“They’re one of the most powerful offices that’s unknown,” said Beva Miles, a former GOP district leader and vice chair of Republicans of Spokane County, an organization separate from the official county Republican Party that was formed more than a decade ago by more moderate members of the party. “They make the decisions that rule the party.”
Despite their importance, many PCO positions are vacant. Schultz sees those vacancies as an enormous opportunity.
If strong Trump supporters fill the empty seats, they can transform the party from the ground up and back GOP candidates who support “America First” policies, Schultz told Bannon.
“We can take over the party if we invade it,” Schultz said. “The party is there for the taking.”
Some version of the precinct strategy happened in Spokane County this year, regardless of whether it was Schultz or Bannon-inspired.
Two years ago, the Spokane County Republican Party had about 190 PCOs following the primary election. This year, the number soared to about 250. For comparison, the Democratic Party’s PCO count went from about 150 in 2020 to 110 after the August primary.
Miles, Lotze and Higgins say someone, or a group of someones, led a coordinated effort to fill PCO seats. They all agree the change in party leadership probably couldn’t have happened without it.
Who organized the effort is less certain.
Noble declined to say who was behind it. Several individuals mentioned by Lotze, such as Kim DeLisle, 4th Legislative District Rep. Rob Chase and Shea, either declined or did not respond to requests for comment about who was behind the effort. Cecily Wright, a former party chair, said she generally encourages people to become PCOs but didn’t participate in a coordinated campaign this year.
New PCOs didn’t exclusively fill empty positions. Some took seats from party leaders.
Lotze and Miles, who have been among the GOP’s more active members for over a decade, lost their PCO races during the primary. Their losses are significant not only because they were district leaders, but because they’re viewed as moderates.
Both believe in a “big tent” Republican Party. For Lotze, that means inviting someone in if they agree with 51% of the GOP platform. Miles, a self-described Reagan Republican, said the party needs to welcome diverse views and encourage debate.
She doesn’t think the party is the right place for everyone, though.
“I will not support far-right candidates who align themselves with Matt Shea or the like and who promote white nationalism, racism or any other form of bias,” Miles said.
Lotze said he feels that “the tent pretty much collapsed” when the new party leadership took over this month.
Higgins said he doesn’t think Lotze or Miles are true conservatives and isn’t sorry they’re gone from the GOP leadership. What they see as a loss of ideological diversity in the party, he sees as an end to infighting.
“You now have a definable Republican Party,” Higgins said. “I think good things will come of it.”
The fight for mighty moderates
Leonard Christian said he worries that moving further to the right could hurt the Republican Party.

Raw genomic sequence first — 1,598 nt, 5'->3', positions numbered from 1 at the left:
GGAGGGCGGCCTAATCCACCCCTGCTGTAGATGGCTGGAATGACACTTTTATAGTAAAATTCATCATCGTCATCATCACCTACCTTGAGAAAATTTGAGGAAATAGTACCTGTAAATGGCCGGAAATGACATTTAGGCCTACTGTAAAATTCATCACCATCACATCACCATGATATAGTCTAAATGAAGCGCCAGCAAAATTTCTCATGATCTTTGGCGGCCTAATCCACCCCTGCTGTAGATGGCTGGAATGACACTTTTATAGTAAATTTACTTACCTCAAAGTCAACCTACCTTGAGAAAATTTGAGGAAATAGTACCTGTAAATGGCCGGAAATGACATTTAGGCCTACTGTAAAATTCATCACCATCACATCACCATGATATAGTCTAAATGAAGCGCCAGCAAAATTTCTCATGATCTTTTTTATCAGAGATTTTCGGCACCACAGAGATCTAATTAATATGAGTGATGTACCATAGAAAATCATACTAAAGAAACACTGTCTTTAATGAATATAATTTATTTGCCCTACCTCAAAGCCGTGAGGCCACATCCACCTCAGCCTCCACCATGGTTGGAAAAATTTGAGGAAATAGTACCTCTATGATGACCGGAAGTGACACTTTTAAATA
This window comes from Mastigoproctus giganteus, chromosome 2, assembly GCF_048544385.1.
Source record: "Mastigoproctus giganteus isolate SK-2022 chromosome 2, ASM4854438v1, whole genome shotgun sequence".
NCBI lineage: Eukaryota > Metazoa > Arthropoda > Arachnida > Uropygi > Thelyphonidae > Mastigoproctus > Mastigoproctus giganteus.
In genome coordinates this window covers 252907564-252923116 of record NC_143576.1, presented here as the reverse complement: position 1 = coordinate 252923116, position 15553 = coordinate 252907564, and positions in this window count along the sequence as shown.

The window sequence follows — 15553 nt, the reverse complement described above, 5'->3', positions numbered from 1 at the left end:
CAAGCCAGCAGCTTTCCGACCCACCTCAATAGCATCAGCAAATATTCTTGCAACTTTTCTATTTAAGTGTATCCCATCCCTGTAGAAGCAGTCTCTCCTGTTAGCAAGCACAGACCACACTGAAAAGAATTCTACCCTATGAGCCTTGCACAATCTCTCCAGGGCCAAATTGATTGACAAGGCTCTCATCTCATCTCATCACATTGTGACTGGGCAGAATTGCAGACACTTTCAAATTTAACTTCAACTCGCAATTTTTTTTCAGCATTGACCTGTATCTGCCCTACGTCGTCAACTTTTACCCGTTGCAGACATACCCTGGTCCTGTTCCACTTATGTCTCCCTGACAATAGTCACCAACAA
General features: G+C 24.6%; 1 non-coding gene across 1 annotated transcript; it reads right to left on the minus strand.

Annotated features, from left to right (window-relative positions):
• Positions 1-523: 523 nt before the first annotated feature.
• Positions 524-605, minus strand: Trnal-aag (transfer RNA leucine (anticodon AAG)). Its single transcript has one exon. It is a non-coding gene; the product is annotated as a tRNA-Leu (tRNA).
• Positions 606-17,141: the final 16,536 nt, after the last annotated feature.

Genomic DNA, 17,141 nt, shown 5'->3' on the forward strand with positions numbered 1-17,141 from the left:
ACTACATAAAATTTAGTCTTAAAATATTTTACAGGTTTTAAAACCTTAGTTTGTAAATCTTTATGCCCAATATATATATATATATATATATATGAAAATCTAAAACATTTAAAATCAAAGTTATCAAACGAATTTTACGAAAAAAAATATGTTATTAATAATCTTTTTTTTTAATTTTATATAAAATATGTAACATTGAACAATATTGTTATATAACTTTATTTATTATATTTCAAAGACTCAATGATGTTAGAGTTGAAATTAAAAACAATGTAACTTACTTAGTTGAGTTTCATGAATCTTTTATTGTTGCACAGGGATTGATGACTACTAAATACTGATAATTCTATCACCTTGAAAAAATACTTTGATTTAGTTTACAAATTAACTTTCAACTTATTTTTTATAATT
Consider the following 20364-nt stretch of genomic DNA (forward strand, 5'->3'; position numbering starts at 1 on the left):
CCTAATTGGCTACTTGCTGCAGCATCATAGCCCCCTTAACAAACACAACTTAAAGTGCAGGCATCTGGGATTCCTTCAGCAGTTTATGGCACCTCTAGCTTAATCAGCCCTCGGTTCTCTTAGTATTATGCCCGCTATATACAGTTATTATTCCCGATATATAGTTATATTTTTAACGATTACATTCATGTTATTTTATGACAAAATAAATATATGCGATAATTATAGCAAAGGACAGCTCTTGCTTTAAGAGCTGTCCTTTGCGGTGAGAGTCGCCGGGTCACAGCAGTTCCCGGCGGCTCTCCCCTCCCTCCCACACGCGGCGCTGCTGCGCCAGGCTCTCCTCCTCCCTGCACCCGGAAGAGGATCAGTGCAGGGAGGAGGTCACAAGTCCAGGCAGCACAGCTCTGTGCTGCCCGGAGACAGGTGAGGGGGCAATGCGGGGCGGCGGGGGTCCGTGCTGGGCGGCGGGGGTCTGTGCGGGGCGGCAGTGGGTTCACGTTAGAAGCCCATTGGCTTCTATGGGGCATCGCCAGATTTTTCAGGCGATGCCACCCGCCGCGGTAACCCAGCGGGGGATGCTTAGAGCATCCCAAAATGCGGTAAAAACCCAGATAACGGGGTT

The soon-to-be lawmaker, who was elected this November to represent the 4th Legislative District, said voters have shown they dislike more extreme candidates regardless of political affiliation. If the GOP strays too far to the right, Christian said, it could have a harder time raising money and getting Republicans elected.
“Mainstream Republicans are not willing to invest in the far-right or far-left mentality,” he said.
Christian said his election to the Legislature proves the voters’ preference for more moderate candidates. The real estate agent narrowly beat incumbent Republican Rob Chase, who has endorsed numerous conspiracy theories, argued for a return to the gold standard and advocated for splitting Washington into two separate states.
Moderate Republicans abandoned Chase when given a choice, Christian said.
“I hate to say it, but I got the hate vote,” said Christian, who acknowledges that Democratic support was also essential for his election. “They’re tired of the far-right garbage.”
Chase did not respond to a request for comment.
Not all Spokane County political races are competitive, but when they are, the two parties have to compete for independents.
Lotze said he doesn’t think Noble and Bolt have shown an ability to appeal to independents. Noble lost his Spokane County Commission race by more than 10 percentage points. Bolt ran for state representative in the 4th Legislative District this year against Republican Suzanne Schmidt and Democrat Ted Cummings, but failed to advance past the primary.
Noble said he doesn’t have a specific strategy for appealing to moderate voters and will defer to the guidance of the PCOs.
“When you listen to the PCOs as a whole, you’re going to end up in the more moderate position,” he said.
Miles may have a few philosophical differences with the GOP’s new board members, but she said she’s hopeful Noble and those around him will fight successfully for conservative causes. She said she’ll be happy if they can keep critical race theory out of schools and get the Washington Legislature to ban abortions after 12 weeks.
Even if the new regime ends up guiding the party in a direction Miles dislikes, she respects their passion.
“They’re showing up to meetings, they’re studying, they’re finding out how the system runs,” she said. “They’ve actually gone above and beyond.”